Friday, December 23, 2011

Laughter, Nerves, and the Christmas Roast Beast

Tomorrow is Christmas Eve.  For me it is one of the most fun days of my year.   On this day, most of my grandchildren come to my house to decorate my tree, eat the Roast Beast, and open presents.  There is chaos, and laughter, and food and fun.   

For the Manly Spouse, it is the most stressful day of the year.  While I am cooking and chatting and laughing, he is watching small children run wild in our home (or so he thinks).  It is a juxtopositon of our different personalities.  I love watching the children decorate our tree.   He is terrified it's going to fall over and that ornaments will break (gasp!). Some years ago we decided to put up the tree, set up the lights, and leave it alone.  The families descend on our home before the meal is prepared.  Decorating the tree gives them something to do while they wait.  We have plenty of ornaments.  Some inherited from my parents, others we have collected over the years.  Some are made of cheap plastic, paper, or felt, others look antique.  If we break a few, the world won't end, and we have plenty more.

Of course there's also lots of food around, crackers and cheese, fruit, veggies and ranch dip, and cookies.  Don't forget the cookies.  

Early in the morning, before the day hardly begins, I prepare the standing rib roast by making a paste of coarse sea salt, coarse ground pepper, garlic (lots of garlic), olive oil, thyme and rosemary.  I don't have any particular measurements to this paste, I just start mixing it up until it feels right, and spread it all over the roast.  This isn't really a blog about the recipe, but if you're interested, I'll post it at the bottom of the page.

First son is supposed to bring the green bean casserole, with fresh beans, real cream, real mushrooms, and sourdough croutons, but he's not really very reliable, so sometimes we just have the old standard.  Some sort of potatoes, and corn, and we're good.    There are pies waiting for dessert.   We seat as many people as will fit in the dining room, one of the two times a year we use that room, eat and get full.  

Then it's time for presents!  Around this time also, Gramma starts to relax.  When Gramma starts to relax, she starts to laugh. We open presents.  We watch the cousins interact.  Gramma laughs some more.  This year we will have two little ones, almost two years old, together for the first time since they were babies.   

Grandpa is already nervous about tomorrow.  I plan to spend most of the day laughing.  

Oh... Here's a copy of my "recipe":

Saturday, December 10, 2011

Poetry Girl

Last week I was glad to receive a Christmas package from my sister. I was expecting it, and I was pretty sure I knew what was in it:  Gourmet Chipotle Pepper Olive Oil and Chocolate flavored Balsamic Vinegar. Ooh! I can't wait to cook roast pork flavored with that stuff.  But this posting, as it turns out, is not about a recipe with fancy oil and vinegar.

Because inside the package was a little book I had forgotten I ever owned.

Back in 1969, a treasured friend gave me this little journal.    From the time I received it, when I was seventeen, until the summer after I turned 21, I filled those pages with poem after poem.  I also wrote down the occasional dream, or errant thought.  Except for about 5 pages, the book is completely full.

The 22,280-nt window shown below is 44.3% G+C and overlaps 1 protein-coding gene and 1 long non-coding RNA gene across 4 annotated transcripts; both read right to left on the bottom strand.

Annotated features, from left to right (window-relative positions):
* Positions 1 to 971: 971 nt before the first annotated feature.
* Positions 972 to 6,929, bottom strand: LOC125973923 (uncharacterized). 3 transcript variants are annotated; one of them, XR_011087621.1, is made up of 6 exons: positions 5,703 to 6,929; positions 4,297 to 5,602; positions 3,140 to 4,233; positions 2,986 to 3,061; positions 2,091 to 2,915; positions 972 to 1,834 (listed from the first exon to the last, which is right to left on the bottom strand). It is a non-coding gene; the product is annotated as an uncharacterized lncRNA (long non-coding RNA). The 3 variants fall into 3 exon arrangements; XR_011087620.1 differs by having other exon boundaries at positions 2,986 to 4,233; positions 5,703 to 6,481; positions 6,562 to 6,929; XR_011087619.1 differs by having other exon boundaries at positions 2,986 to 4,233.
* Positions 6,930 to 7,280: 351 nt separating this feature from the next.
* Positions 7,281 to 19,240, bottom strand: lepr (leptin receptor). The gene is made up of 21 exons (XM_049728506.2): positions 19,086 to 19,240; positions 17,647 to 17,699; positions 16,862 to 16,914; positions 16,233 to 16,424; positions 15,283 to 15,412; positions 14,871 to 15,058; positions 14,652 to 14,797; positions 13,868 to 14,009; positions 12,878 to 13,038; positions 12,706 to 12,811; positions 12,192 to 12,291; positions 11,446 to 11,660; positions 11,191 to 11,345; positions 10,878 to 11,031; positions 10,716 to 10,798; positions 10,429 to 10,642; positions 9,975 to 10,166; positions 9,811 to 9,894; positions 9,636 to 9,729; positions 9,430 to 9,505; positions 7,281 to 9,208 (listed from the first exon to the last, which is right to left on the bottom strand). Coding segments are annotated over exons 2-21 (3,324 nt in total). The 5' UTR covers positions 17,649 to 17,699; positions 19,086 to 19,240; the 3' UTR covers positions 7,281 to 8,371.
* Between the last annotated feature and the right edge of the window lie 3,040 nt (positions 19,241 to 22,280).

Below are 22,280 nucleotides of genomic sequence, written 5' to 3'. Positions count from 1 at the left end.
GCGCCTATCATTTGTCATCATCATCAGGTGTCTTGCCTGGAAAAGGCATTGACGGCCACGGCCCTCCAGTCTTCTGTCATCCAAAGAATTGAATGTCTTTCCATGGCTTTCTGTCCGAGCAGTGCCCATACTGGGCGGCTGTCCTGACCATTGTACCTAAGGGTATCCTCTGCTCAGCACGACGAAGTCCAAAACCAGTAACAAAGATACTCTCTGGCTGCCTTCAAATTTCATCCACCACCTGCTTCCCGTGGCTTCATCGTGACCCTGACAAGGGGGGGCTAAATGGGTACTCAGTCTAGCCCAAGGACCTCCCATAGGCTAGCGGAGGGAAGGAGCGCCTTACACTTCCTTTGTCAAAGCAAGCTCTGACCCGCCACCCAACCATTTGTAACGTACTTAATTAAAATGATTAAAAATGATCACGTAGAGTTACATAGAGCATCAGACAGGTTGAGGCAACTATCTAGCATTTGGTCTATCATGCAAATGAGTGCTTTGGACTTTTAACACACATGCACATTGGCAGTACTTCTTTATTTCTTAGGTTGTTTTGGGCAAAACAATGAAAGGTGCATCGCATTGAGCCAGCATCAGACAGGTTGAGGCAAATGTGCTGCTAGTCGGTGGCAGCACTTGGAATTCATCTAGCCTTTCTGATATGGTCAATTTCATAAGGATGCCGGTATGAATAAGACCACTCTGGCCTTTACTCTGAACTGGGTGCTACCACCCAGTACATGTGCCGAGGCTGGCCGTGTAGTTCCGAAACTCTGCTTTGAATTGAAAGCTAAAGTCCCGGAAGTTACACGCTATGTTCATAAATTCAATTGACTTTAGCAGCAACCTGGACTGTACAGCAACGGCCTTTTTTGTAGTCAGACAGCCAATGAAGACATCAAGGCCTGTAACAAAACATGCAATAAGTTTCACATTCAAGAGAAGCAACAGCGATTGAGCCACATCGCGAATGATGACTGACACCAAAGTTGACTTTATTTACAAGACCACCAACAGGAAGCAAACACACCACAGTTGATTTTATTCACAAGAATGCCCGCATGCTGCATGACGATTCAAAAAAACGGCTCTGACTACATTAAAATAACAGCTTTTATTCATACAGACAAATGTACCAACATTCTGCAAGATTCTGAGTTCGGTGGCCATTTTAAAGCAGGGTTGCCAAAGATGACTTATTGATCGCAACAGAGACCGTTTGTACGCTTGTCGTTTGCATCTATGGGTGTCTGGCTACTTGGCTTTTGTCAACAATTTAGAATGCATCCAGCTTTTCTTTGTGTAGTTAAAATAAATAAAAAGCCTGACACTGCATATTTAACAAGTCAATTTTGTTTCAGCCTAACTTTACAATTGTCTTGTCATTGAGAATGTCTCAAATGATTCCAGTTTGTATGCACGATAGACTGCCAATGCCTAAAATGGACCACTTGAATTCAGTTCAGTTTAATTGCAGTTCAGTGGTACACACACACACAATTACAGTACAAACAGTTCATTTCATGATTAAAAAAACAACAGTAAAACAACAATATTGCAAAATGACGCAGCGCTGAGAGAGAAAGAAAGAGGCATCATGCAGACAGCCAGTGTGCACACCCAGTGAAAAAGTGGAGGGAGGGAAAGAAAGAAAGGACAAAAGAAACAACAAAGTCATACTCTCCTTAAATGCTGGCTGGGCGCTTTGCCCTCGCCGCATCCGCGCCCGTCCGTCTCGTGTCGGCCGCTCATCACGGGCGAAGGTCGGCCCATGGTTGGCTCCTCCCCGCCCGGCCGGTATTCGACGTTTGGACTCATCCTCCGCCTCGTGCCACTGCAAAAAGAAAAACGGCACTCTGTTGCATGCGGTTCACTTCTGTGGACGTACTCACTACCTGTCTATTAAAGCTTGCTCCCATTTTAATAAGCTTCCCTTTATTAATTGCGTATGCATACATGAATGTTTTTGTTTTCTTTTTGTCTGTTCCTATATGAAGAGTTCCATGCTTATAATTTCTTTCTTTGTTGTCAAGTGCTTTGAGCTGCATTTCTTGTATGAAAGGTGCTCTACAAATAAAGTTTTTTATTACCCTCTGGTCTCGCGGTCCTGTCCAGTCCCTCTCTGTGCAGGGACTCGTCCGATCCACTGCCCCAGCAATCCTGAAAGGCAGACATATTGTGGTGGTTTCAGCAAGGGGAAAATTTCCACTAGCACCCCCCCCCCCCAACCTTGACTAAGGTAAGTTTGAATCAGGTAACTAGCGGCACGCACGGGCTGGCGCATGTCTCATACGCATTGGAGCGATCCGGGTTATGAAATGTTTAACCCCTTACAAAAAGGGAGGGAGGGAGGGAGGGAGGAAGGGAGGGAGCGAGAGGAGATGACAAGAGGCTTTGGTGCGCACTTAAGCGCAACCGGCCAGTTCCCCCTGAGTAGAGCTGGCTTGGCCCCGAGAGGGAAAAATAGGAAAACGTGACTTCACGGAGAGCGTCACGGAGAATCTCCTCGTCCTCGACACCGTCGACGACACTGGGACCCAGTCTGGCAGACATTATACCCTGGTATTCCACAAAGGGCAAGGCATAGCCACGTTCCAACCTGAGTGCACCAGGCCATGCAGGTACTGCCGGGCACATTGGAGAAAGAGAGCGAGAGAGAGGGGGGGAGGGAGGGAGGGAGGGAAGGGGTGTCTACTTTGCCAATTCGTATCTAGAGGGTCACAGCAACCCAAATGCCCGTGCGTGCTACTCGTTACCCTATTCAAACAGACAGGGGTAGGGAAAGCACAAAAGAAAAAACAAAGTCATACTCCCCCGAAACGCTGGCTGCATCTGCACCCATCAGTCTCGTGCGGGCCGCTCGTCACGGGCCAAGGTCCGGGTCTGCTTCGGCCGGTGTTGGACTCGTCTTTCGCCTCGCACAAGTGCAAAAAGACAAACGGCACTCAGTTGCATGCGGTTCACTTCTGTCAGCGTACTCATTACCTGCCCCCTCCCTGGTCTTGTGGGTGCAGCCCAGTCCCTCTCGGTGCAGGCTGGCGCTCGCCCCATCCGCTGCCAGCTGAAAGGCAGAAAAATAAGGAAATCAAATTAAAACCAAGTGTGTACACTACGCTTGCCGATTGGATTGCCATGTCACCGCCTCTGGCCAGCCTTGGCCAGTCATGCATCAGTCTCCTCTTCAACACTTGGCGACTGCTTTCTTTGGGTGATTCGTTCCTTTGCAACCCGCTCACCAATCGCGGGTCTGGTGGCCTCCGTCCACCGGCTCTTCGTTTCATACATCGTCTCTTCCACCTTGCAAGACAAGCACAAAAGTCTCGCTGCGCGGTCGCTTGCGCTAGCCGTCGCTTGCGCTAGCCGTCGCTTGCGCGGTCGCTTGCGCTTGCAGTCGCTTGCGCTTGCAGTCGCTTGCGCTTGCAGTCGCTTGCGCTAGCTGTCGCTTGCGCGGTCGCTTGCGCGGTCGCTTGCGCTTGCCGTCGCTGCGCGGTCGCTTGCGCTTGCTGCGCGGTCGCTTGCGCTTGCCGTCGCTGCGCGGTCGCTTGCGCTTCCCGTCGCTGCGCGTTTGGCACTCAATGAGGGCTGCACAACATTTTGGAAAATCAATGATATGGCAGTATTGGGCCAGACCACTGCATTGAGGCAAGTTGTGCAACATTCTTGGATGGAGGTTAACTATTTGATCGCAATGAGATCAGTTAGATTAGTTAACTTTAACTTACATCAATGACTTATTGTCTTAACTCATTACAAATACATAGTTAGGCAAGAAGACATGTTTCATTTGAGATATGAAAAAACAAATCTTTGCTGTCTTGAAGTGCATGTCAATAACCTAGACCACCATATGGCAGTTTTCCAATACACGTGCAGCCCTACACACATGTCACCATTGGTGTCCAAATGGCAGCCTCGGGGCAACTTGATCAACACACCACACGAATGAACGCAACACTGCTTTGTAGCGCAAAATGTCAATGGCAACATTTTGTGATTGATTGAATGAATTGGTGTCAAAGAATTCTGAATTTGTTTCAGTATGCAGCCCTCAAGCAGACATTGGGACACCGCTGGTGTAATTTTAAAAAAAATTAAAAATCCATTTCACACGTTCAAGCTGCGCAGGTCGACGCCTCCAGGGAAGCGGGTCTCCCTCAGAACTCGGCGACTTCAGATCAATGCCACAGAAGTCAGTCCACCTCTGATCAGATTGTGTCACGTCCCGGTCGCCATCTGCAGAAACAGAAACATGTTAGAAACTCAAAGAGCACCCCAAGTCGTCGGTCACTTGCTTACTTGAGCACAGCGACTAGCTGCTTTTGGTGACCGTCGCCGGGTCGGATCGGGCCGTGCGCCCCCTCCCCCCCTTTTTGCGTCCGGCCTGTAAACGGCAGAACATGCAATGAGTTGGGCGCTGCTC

I made a frontispiece:

"Poetry is a spontaneous overflow
of powerful feeling... it is emotion
recollected in tranquility."

- William Wordsworth

Some of the poems describe my feelings about growing up, searching for God, and boyfriends... I have read through it several times and there are a couple I really like. One in particular demonstrates the germ of the spiritual journey I was to take several years later.

It's like reaching out
but no one's there
and realizing that
that's good
because it makes me
reach in

As I read through this little book, I am glad that I had the foresight to make some little notes, "to DJ". Or, "to A.W."  However, I'm not a hundred percent sure who some of these poems reference. Who was that boy about whom I wrote,  
  "...I cried to hear you say 
you thought I didn't love you"?

That line is the very last one written in this book.  I was 21 years old and I remember that summer so well, or I thought I did anyway. That was the summer I embarked on the spiritual journey that I would walk for the next 30 years.

I am a little sad that I stopped writing down in my little book.  I know I was writing.  Somewhere in the universe there are thousands of bits of paper with my thoughts, and feelings on them. I wish I had them on a shelf in my room. During a visit to my parents' home around the time I wrote those last words  I destroyed several volumes of journals I kept while I was at college. I felt that my personal musings of that time, while meant only for my own eyes, we're too immature, too juvenile to keep;  I was a little embarrassed when I reread them. So I destroyed them.

If I could send a message back to my 21-year-old self, I would tell her to put those notebooks back on the shelf, waaay in the back. That way, when I came back to go through my parents' belongings 30 years later, after their deaths, I could collect them and put them on my own shelf.  There they could remain for my children and grandchildren to find, after I am gone, when they pick through the detritus of my own life.

My 21-year-old self, while so wise in some ways, as some of her previous poetry indicated, really had no clue, did she?